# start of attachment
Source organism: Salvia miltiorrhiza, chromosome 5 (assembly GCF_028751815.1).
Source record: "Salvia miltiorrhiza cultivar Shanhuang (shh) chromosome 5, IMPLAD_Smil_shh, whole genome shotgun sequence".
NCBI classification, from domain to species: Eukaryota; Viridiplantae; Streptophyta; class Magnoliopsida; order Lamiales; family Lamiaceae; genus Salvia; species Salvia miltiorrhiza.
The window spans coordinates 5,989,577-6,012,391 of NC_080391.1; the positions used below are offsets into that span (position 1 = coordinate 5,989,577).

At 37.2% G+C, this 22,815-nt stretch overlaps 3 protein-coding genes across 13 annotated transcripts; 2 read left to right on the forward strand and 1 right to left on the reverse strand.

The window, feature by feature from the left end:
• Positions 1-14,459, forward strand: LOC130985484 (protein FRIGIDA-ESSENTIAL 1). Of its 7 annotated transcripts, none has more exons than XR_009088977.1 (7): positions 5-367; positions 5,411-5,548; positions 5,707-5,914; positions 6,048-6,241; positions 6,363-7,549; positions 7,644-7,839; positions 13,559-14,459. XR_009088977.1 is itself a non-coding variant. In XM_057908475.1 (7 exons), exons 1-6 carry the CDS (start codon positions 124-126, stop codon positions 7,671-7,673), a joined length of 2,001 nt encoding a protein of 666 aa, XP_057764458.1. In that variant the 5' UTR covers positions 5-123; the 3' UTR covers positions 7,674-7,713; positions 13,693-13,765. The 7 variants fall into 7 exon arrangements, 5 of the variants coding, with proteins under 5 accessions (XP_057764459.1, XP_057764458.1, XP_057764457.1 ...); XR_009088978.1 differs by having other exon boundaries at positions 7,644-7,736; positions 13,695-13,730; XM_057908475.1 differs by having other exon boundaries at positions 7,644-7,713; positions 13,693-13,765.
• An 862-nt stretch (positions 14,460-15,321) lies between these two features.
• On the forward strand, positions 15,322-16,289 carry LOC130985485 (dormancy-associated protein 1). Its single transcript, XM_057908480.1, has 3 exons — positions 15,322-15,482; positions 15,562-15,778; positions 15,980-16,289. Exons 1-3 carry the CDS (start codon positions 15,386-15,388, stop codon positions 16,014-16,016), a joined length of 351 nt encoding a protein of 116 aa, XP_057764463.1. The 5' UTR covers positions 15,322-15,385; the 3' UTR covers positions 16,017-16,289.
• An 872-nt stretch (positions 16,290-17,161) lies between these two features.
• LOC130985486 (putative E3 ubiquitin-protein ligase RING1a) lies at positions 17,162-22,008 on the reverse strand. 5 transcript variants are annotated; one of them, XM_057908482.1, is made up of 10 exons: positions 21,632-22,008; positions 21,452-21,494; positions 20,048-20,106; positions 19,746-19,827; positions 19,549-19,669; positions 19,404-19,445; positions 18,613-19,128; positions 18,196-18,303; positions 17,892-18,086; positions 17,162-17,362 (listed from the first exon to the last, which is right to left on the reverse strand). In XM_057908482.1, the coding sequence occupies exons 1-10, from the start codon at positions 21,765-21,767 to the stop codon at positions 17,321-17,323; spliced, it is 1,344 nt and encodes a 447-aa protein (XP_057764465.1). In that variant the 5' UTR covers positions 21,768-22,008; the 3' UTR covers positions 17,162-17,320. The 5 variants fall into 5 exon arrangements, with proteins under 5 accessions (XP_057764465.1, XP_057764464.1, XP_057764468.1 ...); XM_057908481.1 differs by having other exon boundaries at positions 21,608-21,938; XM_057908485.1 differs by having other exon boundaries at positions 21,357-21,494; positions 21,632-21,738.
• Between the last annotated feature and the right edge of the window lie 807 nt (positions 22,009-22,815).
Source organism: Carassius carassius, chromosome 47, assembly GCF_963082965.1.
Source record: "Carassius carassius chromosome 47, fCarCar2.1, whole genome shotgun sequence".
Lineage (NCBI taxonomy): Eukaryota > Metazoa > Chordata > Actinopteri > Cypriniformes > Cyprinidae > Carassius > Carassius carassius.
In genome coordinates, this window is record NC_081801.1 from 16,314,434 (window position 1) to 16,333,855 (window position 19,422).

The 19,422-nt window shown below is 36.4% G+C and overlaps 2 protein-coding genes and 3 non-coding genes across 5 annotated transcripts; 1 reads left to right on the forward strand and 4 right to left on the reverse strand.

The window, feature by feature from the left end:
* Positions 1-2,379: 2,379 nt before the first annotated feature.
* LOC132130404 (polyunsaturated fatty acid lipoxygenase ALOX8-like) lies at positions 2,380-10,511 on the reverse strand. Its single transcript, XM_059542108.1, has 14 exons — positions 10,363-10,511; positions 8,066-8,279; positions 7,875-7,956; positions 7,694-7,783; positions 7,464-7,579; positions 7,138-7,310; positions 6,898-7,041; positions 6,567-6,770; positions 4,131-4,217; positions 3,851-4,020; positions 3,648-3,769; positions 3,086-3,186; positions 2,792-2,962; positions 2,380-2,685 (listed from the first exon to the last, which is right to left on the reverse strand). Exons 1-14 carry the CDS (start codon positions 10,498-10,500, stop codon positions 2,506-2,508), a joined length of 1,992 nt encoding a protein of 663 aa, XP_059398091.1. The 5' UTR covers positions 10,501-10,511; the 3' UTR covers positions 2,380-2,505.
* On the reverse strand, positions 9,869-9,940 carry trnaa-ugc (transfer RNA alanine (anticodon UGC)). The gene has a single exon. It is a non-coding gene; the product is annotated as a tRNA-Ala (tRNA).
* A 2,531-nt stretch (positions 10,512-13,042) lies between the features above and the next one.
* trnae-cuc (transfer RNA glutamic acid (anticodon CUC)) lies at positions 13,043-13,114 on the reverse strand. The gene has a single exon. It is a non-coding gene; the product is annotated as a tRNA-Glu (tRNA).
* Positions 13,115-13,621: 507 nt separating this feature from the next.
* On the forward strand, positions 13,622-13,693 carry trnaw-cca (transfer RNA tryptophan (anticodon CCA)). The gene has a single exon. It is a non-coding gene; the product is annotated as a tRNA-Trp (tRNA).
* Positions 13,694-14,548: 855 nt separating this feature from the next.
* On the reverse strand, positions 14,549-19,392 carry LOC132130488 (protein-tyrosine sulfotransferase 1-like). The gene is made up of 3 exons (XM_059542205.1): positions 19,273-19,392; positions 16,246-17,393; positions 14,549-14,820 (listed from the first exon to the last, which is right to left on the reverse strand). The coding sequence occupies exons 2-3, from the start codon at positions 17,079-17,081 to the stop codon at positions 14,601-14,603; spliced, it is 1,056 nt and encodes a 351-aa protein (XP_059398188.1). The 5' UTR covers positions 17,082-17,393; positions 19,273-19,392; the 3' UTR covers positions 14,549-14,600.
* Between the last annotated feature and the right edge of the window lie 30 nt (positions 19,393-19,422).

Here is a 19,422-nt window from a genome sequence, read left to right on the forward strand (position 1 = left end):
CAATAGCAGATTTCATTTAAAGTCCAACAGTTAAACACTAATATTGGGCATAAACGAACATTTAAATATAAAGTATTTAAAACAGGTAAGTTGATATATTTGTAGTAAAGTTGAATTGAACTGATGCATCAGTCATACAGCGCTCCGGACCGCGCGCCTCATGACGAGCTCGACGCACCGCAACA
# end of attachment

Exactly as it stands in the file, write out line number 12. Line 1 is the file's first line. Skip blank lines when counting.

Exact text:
• Between the last annotated feature and the right edge of the window lie 807 nt (positions 22,009-22,815).